Strange Western Tales

Strange Western Stories

“Weird West” Adventures

Pulp Example

  • Deputy Marshall Lee Winters, written by Lon Williams, appearing in Real Western Stories

Helpful Clichés

  • Western Lawman

  • Cowboy

  • Gambler

  • Bartender (Saloon keeper)

  • Native Guide (Indian Scout)

  • Clergyman (Preacher)

  • Banker

  • Bank Robber (Train robber)

  • Judge

  • Noble Savage (Indian Chief, Indian Brave)

Additional Clichés

  • Gunslinger

  • Bounty Hunter

  • Trick Rider

  • Rifleman

  • Cavalry Officer

  • Cavalry Trooper

  • Sod Buster

  • Ranch Hand

  • Prospector/Miner

  • Schoolmarm

  • Indian Medicine Man

Sample Character

Sheriff Hiram Parish

    • Steely-eyed Western Lawman (3)

    • Cowboy Horseman with an Uncanny Relationship with His Horse (3)

    • Rifle Marksman (2)

    • Rational Skeptic Who Sometimes Fears He May Be Wrong (1)

    • (Sidekick) Horse, Amigo

      • Trained Wild West Saddle Horse (2)

      • Stubborn Mule When Faced With Supernatural (1)

House Rules

Magic and The Supernatural in Strange Western Stories

The only “magic” available to players in Strange Western Stories is that gained from the “Medicine Man” cliché. The basic mechanic from Risus, Target Numbers, is used to determine the success or failure of the use of Indian “Medicine.” If more “magical” options are desired, please consult the more detailed rules contained in Weird Crime Report, as well as the notes for American Indian Medicine, below.

American Indian Medicine

American Indian “medicine” is a blending of folk magic, mysticism, luck, personal charisma, and a knowledge of treating illnesses and injuries.

For the individual Indian, it was seen as a charm of protection that would be unique to that person. Often, it took the form of an animal or other natural phenomena. Among many tribes, a boy approaching puberty would undergo a rite of passage that involved a solitary fast and ordeal. The first animal that appeared to the young man in his dreams during this vigil would become the totem of his “medicine.” This totem could sometimes be reflected in the name the boy chooses for himself upon entering adult society.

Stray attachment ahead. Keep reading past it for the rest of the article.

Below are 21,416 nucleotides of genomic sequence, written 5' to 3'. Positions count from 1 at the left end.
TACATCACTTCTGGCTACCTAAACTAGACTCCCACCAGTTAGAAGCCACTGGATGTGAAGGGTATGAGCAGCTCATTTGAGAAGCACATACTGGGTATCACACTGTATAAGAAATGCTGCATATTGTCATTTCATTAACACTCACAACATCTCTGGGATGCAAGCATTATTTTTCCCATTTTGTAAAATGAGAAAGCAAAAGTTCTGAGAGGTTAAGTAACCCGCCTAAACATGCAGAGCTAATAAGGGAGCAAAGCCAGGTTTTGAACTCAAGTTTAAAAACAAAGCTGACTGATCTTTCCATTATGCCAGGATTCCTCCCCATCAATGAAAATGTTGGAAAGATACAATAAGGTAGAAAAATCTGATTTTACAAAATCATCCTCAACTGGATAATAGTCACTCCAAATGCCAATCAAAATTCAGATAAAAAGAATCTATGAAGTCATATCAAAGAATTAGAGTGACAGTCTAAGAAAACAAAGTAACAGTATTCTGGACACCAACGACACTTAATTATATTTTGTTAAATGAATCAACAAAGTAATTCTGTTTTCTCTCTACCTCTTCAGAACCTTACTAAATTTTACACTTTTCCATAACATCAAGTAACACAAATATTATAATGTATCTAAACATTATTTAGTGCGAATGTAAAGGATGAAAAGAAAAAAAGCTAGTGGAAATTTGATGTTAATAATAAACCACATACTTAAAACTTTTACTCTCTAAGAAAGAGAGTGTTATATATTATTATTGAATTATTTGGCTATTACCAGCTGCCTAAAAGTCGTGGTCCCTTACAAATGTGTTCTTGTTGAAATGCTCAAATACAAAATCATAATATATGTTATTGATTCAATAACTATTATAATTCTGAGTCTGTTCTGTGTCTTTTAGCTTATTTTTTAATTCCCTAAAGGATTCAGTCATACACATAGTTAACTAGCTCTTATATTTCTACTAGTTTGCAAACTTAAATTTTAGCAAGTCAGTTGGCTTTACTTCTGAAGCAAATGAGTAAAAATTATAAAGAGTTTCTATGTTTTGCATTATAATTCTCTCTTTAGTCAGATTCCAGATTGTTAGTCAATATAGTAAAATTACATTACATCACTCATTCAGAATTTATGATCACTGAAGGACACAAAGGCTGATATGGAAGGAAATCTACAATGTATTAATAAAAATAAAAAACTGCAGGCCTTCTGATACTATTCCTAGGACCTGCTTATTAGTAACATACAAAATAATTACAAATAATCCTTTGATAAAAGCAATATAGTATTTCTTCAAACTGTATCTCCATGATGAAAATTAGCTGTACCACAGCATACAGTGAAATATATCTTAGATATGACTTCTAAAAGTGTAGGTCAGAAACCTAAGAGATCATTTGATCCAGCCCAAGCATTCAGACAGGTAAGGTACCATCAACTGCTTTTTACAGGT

Occasionally, a totem may carry a ritual prohibition. Breaking this taboo would carry with it the penalty of negating the medicine. The medicine would be restore, but only after a lengthy and complicated purification ritual. In Risus terms, this prohibition would count as a Hook.

Medicine Men were those individuals within the tribe who understood and accessed the rituals of the tribe’s medicine in order to ensure the success of the tribe. They would be called upon to treat the sick and injured, drive away evil spirits and control the weather. They could also be accomplished and fierce warriors, and battle chiefs often looked to them for advice and inspiration in the face of battle.

Medicine Men were also responsible for producing “medicine bags,” which were pouches of various components produced in a ritual fashion as a protective amulet for the wearer. In Risus, should a medicine man wish to create a medicine bag, he would expend one die from his “medicine man” cliché for each medicine bag. The bag then functions as a temporary set of three “Lucky Shots.” Once the shots from the bag are used, they do not heal; after the third shot has been expended, the bag is depleted. The medicine man’s cliché can be healed at a rate set by the GM, or it can be “healed” using the character advancement rules from the main Risus rules at the end of the adventure.

Locale – Point Blank, pop. 312

Backstory – Point Blank is a small town nearby to Forlorn Gap, where Deputy Marshall Lee Winters is the chief lawman. Technically, Winters has jurisdiction over Lonesome Gulch, but tends to allow Sheriff Parish free range in enforcing the law in his county.


  • Saloon

  • Hotel/Stage Office

  • Telegraph Office

  • Jail/Sheriff’s Office

  • General Store

  • Assayer

  • Bank

  • Livery Stables

  • Newspaper Office

  • Schoolhouse

  • Church

  • Doctor’s Office

  • Barber

  • Shoenfrau House, or “Miss Violet's Home for Wayward Girls”

I am indebted to David E. North’s Risus adaptation Wild West!
and to Tim Ballew’s Silverlode 1908
For inspiration on this setting.